Anyway, it seems as if Pestalozzi laid the groundwork for all of these methods.  He isn't talked about much these days either, but he does get a mention in all the "history of education" textbooks.  

Share this post


Link to post
Share on other sites

Waldorf is based off of Grube's 4 processes, but I never knew what the other parts of Grube were based off of, I heard that it was someone earlier. So I guess that is Pestalozzi. I figured the Manual of Methods was talking against Grube's 4 processes, but not the rest of it. So I guess it would be better to say the Manual of Methods is based off of Pestalozzi.

 

I like the SU order of presentation. I think a review for 3rd graders using Grube's is good, but I'm not sold on Grube's 4 processes for first grade. I am sold on the rest of Grube, which I guess I'm finding out is more accurately attributed to Pestalozzi.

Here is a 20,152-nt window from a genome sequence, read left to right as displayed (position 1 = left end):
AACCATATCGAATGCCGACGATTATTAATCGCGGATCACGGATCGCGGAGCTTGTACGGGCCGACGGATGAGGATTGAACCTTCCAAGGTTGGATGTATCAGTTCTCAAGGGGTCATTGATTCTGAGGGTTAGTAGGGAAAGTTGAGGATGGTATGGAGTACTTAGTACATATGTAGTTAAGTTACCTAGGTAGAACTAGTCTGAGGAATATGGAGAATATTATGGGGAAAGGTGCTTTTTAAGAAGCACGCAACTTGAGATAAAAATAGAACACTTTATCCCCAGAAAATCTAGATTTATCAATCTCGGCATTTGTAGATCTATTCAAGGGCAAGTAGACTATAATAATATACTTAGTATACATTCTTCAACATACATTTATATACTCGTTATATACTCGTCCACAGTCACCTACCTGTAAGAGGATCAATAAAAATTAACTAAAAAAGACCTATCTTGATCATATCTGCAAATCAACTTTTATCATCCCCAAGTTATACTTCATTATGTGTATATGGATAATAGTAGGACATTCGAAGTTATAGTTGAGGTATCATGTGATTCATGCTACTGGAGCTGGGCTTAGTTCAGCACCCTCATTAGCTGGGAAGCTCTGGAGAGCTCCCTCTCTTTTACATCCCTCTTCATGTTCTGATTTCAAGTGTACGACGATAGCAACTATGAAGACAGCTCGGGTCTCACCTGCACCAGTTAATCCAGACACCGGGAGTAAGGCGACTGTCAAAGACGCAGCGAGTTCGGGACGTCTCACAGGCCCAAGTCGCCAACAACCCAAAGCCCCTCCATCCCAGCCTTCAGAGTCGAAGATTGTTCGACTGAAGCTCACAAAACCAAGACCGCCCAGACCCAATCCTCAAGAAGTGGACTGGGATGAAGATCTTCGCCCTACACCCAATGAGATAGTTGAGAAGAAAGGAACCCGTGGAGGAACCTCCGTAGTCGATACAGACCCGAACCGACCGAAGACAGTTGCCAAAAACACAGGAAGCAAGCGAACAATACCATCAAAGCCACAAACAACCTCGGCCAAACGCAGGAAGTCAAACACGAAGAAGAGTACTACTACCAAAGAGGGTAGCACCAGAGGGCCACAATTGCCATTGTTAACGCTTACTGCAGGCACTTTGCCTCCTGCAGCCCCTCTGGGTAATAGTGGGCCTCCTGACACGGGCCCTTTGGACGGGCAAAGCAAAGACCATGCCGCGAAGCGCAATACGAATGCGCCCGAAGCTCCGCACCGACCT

Vaquitita, that is a nice SU review!

 

ElizaG, thanks for these links!

Share this post


Link to post
Share on other sites

So I guess it would be better to say the Manual of Methods is based off of Pestalozzi.

Some aspects of it, anyway.  I'd guess that there were other influences as well.  

 

The teaching approaches in these manuals were often called "common school methods," referring to the American system of public (common) elementary schools that got started around 1840.  I just came across a book from 1895 titled The Dawn of Common School Methods Or, Pestalozzi The Disciple of Rousseau and Inspirer of the Herbartian System.  Unfortunately, it's not online, but the title is long enough to get the author's point across.   :001_smile:

 

Before Pestalozzi, the big name in education reform was Locke, and before Locke it was Comenius.  They were all considered progressives, even radicals, though they've now been around long enough to have their own tradition.  

Share this post


Link to post
Share on other sites

×
×
  • Create New...